Peter Yarrow does not believe in the sanctity of anniversaries. Growing up with an iconoclastic mother, holidays such as birthdays and Mother’s Day never had much importance to him. He doesn’t see much value in celebrating the passing of another year, either. Still, even Mr. Yarrow cannot ignore the fact that his concert at the Whaling Church in Edgartown this Sunday, August 17, marks 45 years to the day since Woodstock 1969.

“The importance is not the date but the recognition, and the fact that an anniversary does compel society to think about these things,” said Mr. Yarrow in an interview with the Gazette. “We have a long way to go to get back to the spirit of the conciseness of the March on Washington or Woodstock because we have become a nation which is to a large degree driven by excessive focus on material things.”

Throughout his career, both as a member of the groundbreaking folk trio Peter, Paul and Mary and in his more recent solo work, Mr. Yarrow has approached music not just as a means of entertainment, but also as a tool for achieving social and political change. Since Woodstock, he has watched the world slowly forget the importance of equality, peace and empathy.

“[At Woodstock] music became the voice of a conscience of a nation that was going through what has been called the greening of America. It was a transformational change that allowed us to take a spiritualistic step forwards in terms of, for example, the acceptance of one another across racial boundaries and the enfranchisement of women and looking at issues of economic equity differently than before. We began to really focus on the value of a human being intrinsically, rather than celebrating their existence by virtue of material things.”

For the past 15 years, Mr. Yarrow has tried to use music to foster a similar compassion in the next generation. Fifteen years ago, he founded Operation Respect, a nonprofit education initiative that teaches social responsibility in 22,000 schools across the world.

“[Operation Respect] creates a climate of caring and love and mutual support in schools through the use of very well-structured curriculum that was developed by educators for social responsibility,” said Mr. Yarrow. “It combines music, which opens the heart and makes the kids accessible to sharing their thoughts and feelings, which will then in turn allow the kind of vulnerability and openness that is needed to create an island of compassionate society.”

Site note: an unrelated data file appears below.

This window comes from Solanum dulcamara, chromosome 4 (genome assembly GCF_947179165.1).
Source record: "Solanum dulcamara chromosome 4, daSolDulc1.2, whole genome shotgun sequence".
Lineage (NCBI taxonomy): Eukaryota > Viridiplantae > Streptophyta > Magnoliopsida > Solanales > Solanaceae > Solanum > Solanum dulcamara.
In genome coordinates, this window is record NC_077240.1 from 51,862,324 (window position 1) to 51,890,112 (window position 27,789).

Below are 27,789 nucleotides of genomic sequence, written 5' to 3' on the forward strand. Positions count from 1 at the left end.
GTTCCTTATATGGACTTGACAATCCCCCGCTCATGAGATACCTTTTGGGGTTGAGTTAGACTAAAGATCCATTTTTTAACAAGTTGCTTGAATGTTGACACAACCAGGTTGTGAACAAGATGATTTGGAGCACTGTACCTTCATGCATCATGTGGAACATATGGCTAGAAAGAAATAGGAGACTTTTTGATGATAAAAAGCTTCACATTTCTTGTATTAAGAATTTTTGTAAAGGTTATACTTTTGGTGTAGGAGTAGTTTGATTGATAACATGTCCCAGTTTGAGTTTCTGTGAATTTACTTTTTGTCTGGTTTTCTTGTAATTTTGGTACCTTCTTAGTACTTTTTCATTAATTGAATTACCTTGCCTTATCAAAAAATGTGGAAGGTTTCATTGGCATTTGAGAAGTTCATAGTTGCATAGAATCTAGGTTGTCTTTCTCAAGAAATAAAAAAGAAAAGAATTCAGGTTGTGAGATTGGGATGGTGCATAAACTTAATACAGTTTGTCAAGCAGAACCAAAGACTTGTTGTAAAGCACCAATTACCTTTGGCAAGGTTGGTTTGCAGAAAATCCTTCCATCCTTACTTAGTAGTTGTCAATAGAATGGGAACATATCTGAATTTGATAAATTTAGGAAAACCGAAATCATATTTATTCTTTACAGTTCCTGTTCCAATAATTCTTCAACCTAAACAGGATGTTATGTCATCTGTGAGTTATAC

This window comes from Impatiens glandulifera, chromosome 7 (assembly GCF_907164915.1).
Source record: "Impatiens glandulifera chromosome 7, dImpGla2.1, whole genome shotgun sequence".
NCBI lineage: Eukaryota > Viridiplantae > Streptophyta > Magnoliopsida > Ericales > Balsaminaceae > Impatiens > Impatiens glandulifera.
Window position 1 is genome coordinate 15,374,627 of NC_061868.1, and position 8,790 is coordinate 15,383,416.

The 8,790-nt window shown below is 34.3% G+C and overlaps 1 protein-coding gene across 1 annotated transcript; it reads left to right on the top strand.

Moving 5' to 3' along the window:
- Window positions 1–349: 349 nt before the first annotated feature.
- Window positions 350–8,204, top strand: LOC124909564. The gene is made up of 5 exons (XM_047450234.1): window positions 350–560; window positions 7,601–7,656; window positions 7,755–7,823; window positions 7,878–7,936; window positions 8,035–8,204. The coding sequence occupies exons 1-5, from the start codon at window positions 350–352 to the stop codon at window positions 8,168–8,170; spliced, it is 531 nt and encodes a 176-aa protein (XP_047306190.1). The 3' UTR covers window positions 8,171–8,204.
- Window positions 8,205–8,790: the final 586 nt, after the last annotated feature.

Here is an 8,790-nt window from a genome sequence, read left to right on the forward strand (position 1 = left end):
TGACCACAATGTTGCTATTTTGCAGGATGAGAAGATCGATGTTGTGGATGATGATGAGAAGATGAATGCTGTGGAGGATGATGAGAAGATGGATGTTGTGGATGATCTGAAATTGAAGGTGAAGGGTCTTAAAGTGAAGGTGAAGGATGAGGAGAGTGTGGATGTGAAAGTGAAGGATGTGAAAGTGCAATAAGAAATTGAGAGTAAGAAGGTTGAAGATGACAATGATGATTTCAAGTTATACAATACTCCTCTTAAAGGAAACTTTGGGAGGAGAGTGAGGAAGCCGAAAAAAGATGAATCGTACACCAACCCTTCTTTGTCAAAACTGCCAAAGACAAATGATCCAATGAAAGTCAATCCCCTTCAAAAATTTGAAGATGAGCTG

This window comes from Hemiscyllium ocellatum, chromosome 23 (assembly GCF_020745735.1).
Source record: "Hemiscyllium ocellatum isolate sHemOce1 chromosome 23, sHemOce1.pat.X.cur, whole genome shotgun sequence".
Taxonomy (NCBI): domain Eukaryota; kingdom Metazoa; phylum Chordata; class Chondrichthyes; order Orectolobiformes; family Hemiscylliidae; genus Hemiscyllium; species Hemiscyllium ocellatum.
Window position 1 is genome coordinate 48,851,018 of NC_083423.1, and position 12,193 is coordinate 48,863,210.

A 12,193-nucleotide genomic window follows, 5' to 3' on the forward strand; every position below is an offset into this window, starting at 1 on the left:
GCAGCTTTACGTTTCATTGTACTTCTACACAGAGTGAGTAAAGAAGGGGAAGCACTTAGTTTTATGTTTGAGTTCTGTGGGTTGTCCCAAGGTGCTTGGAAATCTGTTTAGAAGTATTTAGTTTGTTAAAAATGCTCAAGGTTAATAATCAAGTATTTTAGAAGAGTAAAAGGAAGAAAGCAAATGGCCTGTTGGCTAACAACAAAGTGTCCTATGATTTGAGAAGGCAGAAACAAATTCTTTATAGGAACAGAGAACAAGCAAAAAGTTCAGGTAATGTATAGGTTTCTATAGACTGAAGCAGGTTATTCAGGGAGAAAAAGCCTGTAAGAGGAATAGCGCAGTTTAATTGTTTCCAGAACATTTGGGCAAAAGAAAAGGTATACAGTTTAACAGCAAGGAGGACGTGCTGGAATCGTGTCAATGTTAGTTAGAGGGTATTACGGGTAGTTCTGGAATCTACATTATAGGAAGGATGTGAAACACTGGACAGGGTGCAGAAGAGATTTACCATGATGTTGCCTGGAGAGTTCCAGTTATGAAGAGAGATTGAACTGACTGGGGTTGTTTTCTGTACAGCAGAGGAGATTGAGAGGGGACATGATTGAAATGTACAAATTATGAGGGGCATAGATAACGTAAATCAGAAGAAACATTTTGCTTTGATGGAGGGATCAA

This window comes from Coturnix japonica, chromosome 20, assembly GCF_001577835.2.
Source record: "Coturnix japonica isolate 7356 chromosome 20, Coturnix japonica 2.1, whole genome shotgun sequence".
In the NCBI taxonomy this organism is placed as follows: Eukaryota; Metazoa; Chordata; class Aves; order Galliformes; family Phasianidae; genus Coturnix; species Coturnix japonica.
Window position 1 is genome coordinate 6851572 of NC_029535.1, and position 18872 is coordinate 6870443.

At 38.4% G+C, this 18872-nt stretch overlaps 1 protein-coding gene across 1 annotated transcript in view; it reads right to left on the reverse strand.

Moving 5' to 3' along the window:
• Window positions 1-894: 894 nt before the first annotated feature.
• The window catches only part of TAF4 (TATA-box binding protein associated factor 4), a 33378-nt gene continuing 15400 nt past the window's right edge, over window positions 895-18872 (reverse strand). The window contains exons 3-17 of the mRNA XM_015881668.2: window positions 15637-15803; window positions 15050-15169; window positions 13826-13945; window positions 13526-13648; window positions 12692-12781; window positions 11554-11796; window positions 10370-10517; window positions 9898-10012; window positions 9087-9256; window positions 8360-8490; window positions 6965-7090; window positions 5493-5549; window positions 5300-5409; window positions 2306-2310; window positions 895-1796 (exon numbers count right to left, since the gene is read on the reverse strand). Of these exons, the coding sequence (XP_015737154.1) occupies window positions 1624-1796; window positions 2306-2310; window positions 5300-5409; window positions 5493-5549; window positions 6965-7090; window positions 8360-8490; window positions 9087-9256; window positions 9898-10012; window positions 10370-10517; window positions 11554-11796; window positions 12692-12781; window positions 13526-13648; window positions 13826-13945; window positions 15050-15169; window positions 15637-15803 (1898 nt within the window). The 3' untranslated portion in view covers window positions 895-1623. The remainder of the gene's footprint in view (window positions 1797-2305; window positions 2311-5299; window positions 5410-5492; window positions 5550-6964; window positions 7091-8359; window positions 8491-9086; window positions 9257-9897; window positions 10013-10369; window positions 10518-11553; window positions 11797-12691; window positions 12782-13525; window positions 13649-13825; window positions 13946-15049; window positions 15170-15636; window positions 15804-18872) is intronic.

This spirit of respect and compassion are the same values that Mr. Yarrow aims to inspire in his audiences when he performs live. On Sunday night, Mr. Yarrow hopes that the audience will leave with memories of a fun concert, but also with an understanding that they are not alone in the world. The concert will be a reminder that when empathetic people come together, they can create communities that change the world.

Before Mr. Yarrow takes the stage on Sunday, Julian, who has a long history with the Island, will open the show. Like Mr. Yarrow, Julian puts great faith in music as a social and political tool, capable of inspiring the world to fix issues like inequality and climate change.

Julian was just a kid when Woodstock made headlines in 1969, but he distinctly remembers the first time he dropped the needle on a sibling’s copy of Woodstock 2, a live double LP recorded at the festival.

“That was an experience that opened up the door to communication with music and vibration for peace,” said Julian. “It blew my mind. I had so much to listen to out of that album. Everything from blues, rock, folk, it was all done and it just happened that they had to make that concert free. The free spirit was everywhere. There was a feeling that with music, you could make the world a better place if we come together.”

Julian has played at prominent venues across the globe, including Carnegie Hall, but in his mind, the Whaling Church is the most incredible spot to experience a concert.

“That church is an unbelievably important church for folk history,” Julian said. “There is nothing like that vibe on Martha’s Vineyard when the sun is setting and there’s a performer on stage and you see the beautiful sunset outside. That church is an experience that I am so blessed to feel a part of.”

For both Julian and Mr. Yarrow, a concert is more than an opportunity to listen to music. It is a chance to share in a conciseness that can change history.

“The show is going to be a cross between a concert, a party and a march on Washington,” said Mr. Yarrow. “As the audience goes forward they will feel less alone in finding ways to act on their impulses, whether it be participating in an anti-fracking march or whatever. It will hopefully be a re-energizing, a rekindling of those energies.”

Peter Yarrow with Julian concert takes place at the Old Whaling Church in Edgartown on Sunday, August 17, beginning at 8 p.m. Tickets are for sale at Edgartown Books or email